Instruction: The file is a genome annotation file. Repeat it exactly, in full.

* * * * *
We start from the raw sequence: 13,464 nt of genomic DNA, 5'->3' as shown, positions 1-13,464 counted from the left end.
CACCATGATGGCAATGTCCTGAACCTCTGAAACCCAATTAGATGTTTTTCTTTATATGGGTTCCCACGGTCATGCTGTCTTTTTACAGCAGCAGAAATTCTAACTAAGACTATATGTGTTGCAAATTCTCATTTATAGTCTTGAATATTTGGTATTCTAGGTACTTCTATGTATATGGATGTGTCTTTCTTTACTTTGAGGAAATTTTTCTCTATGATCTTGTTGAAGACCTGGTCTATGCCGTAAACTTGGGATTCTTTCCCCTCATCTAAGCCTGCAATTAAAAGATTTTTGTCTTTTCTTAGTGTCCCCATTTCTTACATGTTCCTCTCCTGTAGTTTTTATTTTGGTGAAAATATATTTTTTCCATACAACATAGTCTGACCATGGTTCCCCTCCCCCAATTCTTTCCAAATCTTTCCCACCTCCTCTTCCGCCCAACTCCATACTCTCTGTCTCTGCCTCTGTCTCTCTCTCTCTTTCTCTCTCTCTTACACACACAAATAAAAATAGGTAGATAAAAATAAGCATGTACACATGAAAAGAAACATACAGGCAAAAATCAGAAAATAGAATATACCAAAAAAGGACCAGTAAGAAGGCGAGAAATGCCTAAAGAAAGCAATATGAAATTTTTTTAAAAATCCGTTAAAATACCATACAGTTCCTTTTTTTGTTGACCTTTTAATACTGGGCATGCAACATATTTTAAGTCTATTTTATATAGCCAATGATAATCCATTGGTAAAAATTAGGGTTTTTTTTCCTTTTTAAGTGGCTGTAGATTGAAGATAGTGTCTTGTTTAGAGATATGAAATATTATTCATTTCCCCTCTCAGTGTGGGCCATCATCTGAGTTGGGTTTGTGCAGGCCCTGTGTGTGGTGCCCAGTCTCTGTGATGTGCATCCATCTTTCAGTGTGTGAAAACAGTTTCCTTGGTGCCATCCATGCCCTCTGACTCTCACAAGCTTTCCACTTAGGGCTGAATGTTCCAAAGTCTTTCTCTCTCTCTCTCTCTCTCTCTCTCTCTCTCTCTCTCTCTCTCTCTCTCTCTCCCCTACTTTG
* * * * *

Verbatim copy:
We start from the raw sequence: 13,464 nt of genomic DNA, 5'->3' as shown, positions 1-13,464 counted from the left end.
CACCATGATGGCAATGTCCTGAACCTCTGAAACCCAATTAGATGTTTTTCTTTATATGGGTTCCCACGGTCATGCTGTCTTTTTACAGCAGCAGAAATTCTAACTAAGACTATATGTGTTGCAAATTCTCATTTATAGTCTTGAATATTTGGTATTCTAGGTACTTCTATGTATATGGATGTGTCTTTCTTTACTTTGAGGAAATTTTTCTCTATGATCTTGTTGAAGACCTGGTCTATGCCGTAAACTTGGGATTCTTTCCCCTCATCTAAGCCTGCAATTAAAAGATTTTTGTCTTTTCTTAGTGTCCCCATTTCTTACATGTTCCTCTCCTGTAGTTTTTATTTTGGTGAAAATATATTTTTTCCATACAACATAGTCTGACCATGGTTCCCCTCCCCCAATTCTTTCCAAATCTTTCCCACCTCCTCTTCCGCCCAACTCCATACTCTCTGTCTCTGCCTCTGTCTCTCTCTCTCTTTCTCTCTCTCTTACACACACAAATAAAAATAGGTAGATAAAAATAAGCATGTACACATGAAAAGAAACATACAGGCAAAAATCAGAAAATAGAATATACCAAAAAAGGACCAGTAAGAAGGCGAGAAATGCCTAAAGAAAGCAATATGAAATTTTTTTAAAAATCCGTTAAAATACCATACAGTTCCTTTTTTTGTTGACCTTTTAATACTGGGCATGCAACATATTTTAAGTCTATTTTATATAGCCAATGATAATCCATTGGTAAAAATTAGGGTTTTTTTTCCTTTTTAAGTGGCTGTAGATTGAAGATAGTGTCTTGTTTAGAGATATGAAATATTATTCATTTCCCCTCTCAGTGTGGGCCATCATCTGAGTTGGGTTTGTGCAGGCCCTGTGTGTGGTGCCCAGTCTCTGTGATGTGCATCCATCTTTCAGTGTGTGAAAACAGTTTCCTTGGTGCCATCCATGCCCTCTGACTCTCACAAGCTTTCCACTTAGGGCTGAATGTTCCAAAGTCTTTCTCTCTCTCTCTCTCTCTCTCTCTCTCTCTCTCTCTCTCTCTCTCTCTCTCTCCCCTACTTTG